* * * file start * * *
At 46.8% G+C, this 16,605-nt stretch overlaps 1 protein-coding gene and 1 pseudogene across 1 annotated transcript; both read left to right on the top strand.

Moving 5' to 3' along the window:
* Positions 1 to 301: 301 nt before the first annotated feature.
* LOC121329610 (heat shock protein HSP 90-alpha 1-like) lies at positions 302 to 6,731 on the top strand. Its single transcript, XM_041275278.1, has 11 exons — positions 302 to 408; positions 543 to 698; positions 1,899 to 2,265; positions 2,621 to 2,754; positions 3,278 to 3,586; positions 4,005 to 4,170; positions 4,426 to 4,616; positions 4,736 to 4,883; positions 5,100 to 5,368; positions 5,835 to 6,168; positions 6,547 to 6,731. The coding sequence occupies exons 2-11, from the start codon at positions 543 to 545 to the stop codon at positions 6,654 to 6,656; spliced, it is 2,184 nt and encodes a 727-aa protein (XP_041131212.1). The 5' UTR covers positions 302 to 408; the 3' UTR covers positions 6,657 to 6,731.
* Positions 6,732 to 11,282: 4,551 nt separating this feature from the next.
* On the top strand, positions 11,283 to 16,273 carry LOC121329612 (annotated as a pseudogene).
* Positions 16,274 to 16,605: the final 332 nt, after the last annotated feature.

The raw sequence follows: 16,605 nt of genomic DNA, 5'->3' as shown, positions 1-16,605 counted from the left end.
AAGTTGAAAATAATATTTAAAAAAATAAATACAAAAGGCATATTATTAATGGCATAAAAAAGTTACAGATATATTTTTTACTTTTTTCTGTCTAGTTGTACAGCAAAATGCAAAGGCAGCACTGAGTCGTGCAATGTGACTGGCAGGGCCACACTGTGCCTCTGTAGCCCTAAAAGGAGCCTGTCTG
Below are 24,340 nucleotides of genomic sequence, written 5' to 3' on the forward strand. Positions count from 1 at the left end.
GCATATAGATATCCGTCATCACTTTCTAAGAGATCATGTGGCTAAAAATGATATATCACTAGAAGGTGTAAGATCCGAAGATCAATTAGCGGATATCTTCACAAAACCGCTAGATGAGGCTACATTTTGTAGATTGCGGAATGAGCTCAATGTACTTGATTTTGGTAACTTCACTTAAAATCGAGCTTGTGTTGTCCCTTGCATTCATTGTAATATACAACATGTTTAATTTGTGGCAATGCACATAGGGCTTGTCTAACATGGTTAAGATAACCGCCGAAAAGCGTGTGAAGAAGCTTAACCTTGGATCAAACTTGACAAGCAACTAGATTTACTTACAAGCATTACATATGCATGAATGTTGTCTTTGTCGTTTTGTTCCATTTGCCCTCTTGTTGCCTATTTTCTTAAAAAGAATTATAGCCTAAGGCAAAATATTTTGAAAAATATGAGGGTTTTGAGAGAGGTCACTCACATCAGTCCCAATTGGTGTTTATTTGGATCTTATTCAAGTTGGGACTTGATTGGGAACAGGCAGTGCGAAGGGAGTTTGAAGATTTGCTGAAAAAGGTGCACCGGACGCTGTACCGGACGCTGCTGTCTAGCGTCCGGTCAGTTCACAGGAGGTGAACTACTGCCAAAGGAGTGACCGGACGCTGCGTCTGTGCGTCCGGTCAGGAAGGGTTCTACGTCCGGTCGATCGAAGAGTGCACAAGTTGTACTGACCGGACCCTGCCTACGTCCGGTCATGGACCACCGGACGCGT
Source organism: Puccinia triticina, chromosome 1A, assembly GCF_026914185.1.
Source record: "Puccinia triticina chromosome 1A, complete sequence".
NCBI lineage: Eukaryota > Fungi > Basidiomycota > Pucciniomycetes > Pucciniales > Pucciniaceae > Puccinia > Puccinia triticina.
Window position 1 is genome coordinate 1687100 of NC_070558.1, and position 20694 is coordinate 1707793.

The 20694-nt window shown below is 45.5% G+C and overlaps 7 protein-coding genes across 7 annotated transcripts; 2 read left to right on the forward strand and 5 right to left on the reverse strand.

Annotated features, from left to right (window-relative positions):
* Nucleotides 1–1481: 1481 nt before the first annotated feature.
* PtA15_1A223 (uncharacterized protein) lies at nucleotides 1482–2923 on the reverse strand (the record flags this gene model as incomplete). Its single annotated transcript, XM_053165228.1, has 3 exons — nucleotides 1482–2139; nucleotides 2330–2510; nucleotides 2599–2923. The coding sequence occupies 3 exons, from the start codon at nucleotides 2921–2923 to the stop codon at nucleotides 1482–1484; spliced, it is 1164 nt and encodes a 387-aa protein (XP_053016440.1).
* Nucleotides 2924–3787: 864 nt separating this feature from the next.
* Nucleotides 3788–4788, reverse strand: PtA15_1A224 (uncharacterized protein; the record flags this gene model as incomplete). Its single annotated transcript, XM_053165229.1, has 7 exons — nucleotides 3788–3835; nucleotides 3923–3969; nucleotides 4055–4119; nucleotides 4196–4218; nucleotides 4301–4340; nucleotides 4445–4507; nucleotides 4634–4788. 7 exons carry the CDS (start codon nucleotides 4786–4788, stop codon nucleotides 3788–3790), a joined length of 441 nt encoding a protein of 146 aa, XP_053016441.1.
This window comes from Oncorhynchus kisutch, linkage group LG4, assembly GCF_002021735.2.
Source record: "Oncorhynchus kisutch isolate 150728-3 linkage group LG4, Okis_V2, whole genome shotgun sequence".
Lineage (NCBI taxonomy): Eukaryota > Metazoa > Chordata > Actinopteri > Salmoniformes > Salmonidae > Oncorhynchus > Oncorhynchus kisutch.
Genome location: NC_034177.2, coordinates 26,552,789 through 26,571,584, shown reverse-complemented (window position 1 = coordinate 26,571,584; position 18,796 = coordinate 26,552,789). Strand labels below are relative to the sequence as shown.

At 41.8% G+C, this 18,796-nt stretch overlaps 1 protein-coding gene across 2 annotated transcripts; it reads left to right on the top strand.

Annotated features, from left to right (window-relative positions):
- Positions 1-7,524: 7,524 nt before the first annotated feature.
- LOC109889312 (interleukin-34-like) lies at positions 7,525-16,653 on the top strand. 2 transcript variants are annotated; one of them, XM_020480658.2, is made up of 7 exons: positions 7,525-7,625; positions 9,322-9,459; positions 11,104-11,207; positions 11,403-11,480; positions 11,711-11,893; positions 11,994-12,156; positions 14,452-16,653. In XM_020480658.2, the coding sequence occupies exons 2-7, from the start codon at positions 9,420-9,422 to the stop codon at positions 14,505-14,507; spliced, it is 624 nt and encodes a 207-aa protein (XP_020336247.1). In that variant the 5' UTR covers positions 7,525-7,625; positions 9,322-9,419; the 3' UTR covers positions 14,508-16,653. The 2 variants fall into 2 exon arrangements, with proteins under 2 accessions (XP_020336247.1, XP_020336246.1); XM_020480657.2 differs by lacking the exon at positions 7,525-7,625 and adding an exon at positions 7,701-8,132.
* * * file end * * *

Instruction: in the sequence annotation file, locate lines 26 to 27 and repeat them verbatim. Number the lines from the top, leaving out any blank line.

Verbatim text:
At 41.8% G+C, this 18,796-nt stretch overlaps 1 protein-coding gene across 2 annotated transcripts; it reads left to right on the top strand.

Annotated features, from left to right (window-relative positions):